Membership has privileges. But National Rifle Association members have lost a string of special financial benefits since the Parkland high school shooting deaths in Florida.
Corporate partners have dropped the gun lobby and shooting-sports promotion group, deciding it is not good business to join their brands to the NRA.
The move follows public complaints about the gun lobby’s resistance to legislation whose backers have sought to limit access to “assault rifles” like the AR-15, a popular model among gun hobbyists which was used by killers at Parkland and in other school massacres.
The giant insurance company Chubb, a successor to Philadelphia’s old Insurance Co. of North America and still partly based in the city’s Washington Square section, said Friday it has discontinued a gun-insurance program that protected NRA members from lawsuits by people they shoot.
In a statement, spokesman Jeffrey Zack said Chubb told the NRA it was canceling the program in November. That’s a month after a gunman using AR-15 rifles shot more than 500 country-music fans from his room at the Mandalay Bay hotel in Las Vegas, killing 59. Chubb didn’t announce the cancellation then, but confirmed it when reporters asked Chubb about gun insurance after the Parkland gun murders.
MetLife, the giant New York life insurer, also said Friday it has canceled its NRA group-discount program.
The NRA’s credit card partner, First National Bank of Omaha, “will not renew” its NRA Visa Card contract with the organization, bank spokesman Kevin Langin said in a statement Thursday. He blamed “customer feedback.”
The group that controls Enterprise, National, and Alamo rental-car offices said in a statement it has “ended the discount for NRA members.”
Eneterprise rental rival Hertz announced on social media late Friday that it, too, is ending discounts for NRA members.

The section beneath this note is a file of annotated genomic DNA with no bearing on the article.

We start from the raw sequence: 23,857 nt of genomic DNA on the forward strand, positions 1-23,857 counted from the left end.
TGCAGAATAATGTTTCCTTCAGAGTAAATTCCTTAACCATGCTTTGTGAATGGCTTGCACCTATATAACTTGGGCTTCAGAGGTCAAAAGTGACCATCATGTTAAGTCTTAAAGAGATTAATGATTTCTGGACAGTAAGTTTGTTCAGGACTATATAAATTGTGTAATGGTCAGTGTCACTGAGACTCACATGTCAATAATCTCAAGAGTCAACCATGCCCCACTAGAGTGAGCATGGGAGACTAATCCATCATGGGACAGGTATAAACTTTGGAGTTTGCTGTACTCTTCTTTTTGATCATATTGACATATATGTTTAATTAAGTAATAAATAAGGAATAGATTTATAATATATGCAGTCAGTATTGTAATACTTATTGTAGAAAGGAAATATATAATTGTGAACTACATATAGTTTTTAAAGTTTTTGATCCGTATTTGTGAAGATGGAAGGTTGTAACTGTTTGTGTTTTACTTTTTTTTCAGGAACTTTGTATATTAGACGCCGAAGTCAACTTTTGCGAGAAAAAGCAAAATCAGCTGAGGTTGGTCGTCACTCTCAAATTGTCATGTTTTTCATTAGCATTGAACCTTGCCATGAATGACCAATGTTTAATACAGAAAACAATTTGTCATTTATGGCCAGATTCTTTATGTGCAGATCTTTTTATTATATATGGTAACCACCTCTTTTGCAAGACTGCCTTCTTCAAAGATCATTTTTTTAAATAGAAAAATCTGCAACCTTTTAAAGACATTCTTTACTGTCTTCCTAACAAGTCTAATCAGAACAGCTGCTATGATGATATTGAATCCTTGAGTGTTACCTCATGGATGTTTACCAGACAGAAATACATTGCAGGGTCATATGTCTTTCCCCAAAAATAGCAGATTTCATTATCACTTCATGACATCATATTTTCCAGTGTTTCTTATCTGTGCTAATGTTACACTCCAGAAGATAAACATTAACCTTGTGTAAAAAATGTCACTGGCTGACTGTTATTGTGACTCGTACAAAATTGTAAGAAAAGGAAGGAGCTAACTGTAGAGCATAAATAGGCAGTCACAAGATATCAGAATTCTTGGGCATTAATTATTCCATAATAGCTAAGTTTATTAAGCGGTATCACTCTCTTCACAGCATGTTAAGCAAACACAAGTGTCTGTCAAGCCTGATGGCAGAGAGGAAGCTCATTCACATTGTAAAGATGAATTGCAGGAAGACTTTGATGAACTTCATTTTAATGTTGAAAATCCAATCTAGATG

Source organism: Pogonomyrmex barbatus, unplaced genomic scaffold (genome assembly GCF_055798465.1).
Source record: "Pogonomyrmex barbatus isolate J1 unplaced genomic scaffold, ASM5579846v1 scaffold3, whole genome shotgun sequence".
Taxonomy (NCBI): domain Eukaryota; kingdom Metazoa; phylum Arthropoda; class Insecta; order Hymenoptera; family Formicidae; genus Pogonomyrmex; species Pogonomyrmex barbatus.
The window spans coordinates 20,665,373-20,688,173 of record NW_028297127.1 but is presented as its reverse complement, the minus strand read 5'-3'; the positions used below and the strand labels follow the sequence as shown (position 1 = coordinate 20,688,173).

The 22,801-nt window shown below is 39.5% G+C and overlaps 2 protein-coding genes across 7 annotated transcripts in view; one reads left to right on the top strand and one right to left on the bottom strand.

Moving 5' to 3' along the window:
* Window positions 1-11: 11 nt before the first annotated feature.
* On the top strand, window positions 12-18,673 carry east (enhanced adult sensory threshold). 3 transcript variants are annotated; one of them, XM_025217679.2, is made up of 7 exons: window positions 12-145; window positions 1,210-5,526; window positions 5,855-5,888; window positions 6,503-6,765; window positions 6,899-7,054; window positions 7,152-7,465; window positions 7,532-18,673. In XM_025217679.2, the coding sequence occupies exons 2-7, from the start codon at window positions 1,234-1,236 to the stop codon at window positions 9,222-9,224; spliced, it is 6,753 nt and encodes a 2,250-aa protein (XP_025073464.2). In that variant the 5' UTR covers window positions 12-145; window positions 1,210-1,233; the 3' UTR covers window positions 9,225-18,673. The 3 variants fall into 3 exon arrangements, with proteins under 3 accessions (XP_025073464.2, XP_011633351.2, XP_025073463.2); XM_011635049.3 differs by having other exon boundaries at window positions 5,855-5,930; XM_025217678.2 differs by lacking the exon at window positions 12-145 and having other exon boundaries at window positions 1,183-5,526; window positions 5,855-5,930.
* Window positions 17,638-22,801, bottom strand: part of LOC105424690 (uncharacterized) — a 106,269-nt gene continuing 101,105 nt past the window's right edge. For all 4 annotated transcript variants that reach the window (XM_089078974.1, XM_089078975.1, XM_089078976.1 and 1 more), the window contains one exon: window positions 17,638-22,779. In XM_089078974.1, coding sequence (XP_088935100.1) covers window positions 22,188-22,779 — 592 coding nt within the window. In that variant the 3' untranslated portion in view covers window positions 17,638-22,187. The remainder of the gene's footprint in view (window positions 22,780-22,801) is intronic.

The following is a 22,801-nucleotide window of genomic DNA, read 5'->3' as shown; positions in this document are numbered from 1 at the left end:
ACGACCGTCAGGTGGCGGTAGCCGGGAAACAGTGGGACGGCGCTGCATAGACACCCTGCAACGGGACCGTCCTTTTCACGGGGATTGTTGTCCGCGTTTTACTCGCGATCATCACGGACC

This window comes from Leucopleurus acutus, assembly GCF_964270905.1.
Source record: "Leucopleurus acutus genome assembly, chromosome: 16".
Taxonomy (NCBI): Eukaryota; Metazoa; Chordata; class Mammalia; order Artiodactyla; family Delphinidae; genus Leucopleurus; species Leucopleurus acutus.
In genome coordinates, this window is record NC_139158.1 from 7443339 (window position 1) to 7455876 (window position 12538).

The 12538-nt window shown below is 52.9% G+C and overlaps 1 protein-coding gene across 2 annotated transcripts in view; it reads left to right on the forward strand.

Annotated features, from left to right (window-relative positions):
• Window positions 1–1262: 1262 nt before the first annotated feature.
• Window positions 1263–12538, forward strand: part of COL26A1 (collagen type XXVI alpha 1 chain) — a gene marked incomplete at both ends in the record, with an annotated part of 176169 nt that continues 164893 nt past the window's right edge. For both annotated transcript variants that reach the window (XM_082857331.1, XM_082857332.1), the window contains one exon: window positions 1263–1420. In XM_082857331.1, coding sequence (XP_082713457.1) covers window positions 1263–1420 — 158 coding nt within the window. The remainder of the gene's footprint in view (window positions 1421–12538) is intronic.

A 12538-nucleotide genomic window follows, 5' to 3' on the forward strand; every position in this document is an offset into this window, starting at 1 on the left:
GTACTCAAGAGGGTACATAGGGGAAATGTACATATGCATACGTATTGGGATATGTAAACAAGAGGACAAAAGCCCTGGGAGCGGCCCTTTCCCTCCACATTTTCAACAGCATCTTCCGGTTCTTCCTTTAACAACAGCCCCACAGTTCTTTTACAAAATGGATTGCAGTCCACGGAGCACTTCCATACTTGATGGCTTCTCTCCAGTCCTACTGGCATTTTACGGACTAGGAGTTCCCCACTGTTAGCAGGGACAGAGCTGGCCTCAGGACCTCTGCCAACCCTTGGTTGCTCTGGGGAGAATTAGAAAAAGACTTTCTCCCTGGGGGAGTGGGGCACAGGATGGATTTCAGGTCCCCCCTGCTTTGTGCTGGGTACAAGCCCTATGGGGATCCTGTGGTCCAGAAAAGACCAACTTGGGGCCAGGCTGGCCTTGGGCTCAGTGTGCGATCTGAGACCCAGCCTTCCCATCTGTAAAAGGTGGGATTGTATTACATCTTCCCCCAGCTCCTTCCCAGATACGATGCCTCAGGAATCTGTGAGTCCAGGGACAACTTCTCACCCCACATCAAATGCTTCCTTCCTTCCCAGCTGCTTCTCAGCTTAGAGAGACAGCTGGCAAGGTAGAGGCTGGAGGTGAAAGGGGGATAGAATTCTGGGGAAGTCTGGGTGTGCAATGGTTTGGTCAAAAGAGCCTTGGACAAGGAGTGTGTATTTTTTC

And internet-security platform Symantec said it is dropping a discount program that let NRA members buy Symantec’s LifeLock identity-theft service cheap, Reuters reports.
First National, Enterprise, MetLife, and Symantec were among brands targeted by ThinkProgress, a left-leaning activist organization mobilizing young people to protest corporate giveaways to NRA members.
“Affinity relationships” between college alumni and other membership groups and financial companies, airlines, and other companies grew in the 1980s and ’90s. Payments to the groups could total in the tens of millions; Penn State collected more than $30 million from MBNA (now part of Bank of America) from 1984-2010, federal documents showed.
In the early 1980s, the NRA had an affinity-card partnership with the former North Carolina National Bank, the predecessor to the current giant Bank of America Corp. But the bank terminated the card in 1983, as it began buying other banks around the country.
After that, “the program was available for decades — and nobody would touch it,” a banker still active in credit cards told me, asking that I not identify him by name.
“There was no question in our minds that the NRA program would have been big and profitable. But our management group would not consider it,” recalls Richard Vague, the affinity-marketing pioneer who headed credit-card marketing efforts at JPMorgan Chase & Co. and its predecessors in the 1990s, then headed upstart Wilmington-based card lender Juniper Bank before selling it to Barclaycard USA.
“At Juniper, we had the chance to get the NRA affinity relationship, and we passed,” added Vague, now an investor and philanthropist in Philadelphia. “We were still in a loss position and we needed the profits associated with a large affinity relationship.” Vague at first wanted the deal, but “morally resolute” colleagues brought the team “to a firm ‘No,’ because of the assault-weapons issue,” Vague concluded.
After Juniper and other banks declined NRA in the early 2000s, First National Bank of Omaha agreed to begin selling the cards. Profits helped to boost the privately-owned bank’s expansion in the credit card business, until the NRA’s reputation became too hot for the bank to continue.